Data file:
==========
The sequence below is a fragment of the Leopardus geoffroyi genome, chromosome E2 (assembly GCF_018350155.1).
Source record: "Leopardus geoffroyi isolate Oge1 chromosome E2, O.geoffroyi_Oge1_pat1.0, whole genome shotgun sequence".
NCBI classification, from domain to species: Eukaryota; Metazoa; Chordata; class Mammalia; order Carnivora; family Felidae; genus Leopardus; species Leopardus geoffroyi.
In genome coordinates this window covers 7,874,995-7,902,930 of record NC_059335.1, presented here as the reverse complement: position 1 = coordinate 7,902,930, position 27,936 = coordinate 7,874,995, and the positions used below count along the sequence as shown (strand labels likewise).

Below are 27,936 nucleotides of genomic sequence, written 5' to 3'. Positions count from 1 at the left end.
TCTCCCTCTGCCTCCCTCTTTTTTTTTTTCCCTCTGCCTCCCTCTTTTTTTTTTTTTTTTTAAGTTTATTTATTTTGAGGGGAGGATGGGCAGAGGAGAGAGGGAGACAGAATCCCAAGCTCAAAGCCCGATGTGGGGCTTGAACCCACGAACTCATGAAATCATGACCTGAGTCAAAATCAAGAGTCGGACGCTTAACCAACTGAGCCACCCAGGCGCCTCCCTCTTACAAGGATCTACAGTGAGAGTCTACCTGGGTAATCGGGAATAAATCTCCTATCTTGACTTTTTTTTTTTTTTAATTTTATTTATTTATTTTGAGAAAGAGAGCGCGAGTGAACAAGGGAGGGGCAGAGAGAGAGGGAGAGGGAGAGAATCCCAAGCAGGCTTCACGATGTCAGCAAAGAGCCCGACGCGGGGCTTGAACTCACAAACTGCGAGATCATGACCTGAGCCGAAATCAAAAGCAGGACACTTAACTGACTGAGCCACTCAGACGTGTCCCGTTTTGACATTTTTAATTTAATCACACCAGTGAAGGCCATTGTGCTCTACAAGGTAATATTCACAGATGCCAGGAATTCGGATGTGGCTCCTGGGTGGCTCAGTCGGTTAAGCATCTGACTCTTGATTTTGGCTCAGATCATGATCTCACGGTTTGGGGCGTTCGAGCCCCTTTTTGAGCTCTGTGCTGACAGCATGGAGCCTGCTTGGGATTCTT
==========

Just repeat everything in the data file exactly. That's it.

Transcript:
The sequence below is a fragment of the Leopardus geoffroyi genome, chromosome E2 (assembly GCF_018350155.1).
Source record: "Leopardus geoffroyi isolate Oge1 chromosome E2, O.geoffroyi_Oge1_pat1.0, whole genome shotgun sequence".
NCBI classification, from domain to species: Eukaryota; Metazoa; Chordata; class Mammalia; order Carnivora; family Felidae; genus Leopardus; species Leopardus geoffroyi.
In genome coordinates this window covers 7,874,995-7,902,930 of record NC_059335.1, presented here as the reverse complement: position 1 = coordinate 7,902,930, position 27,936 = coordinate 7,874,995, and the positions used below count along the sequence as shown (strand labels likewise).

Below are 27,936 nucleotides of genomic sequence, written 5' to 3'. Positions count from 1 at the left end.
TCTCCCTCTGCCTCCCTCTTTTTTTTTTTCCCTCTGCCTCCCTCTTTTTTTTTTTTTTTTTAAGTTTATTTATTTTGAGGGGAGGATGGGCAGAGGAGAGAGGGAGACAGAATCCCAAGCTCAAAGCCCGATGTGGGGCTTGAACCCACGAACTCATGAAATCATGACCTGAGTCAAAATCAAGAGTCGGACGCTTAACCAACTGAGCCACCCAGGCGCCTCCCTCTTACAAGGATCTACAGTGAGAGTCTACCTGGGTAATCGGGAATAAATCTCCTATCTTGACTTTTTTTTTTTTTTAATTTTATTTATTTATTTTGAGAAAGAGAGCGCGAGTGAACAAGGGAGGGGCAGAGAGAGAGGGAGAGGGAGAGAATCCCAAGCAGGCTTCACGATGTCAGCAAAGAGCCCGACGCGGGGCTTGAACTCACAAACTGCGAGATCATGACCTGAGCCGAAATCAAAAGCAGGACACTTAACTGACTGAGCCACTCAGACGTGTCCCGTTTTGACATTTTTAATTTAATCACACCAGTGAAGGCCATTGTGCTCTACAAGGTAATATTCACAGATGCCAGGAATTCGGATGTGGCTCCTGGGTGGCTCAGTCGGTTAAGCATCTGACTCTTGATTTTGGCTCAGATCATGATCTCACGGTTTGGGGCGTTCGAGCCCCTTTTTGAGCTCTGTGCTGACAGCATGGAGCCTGCTTGGGATTCTT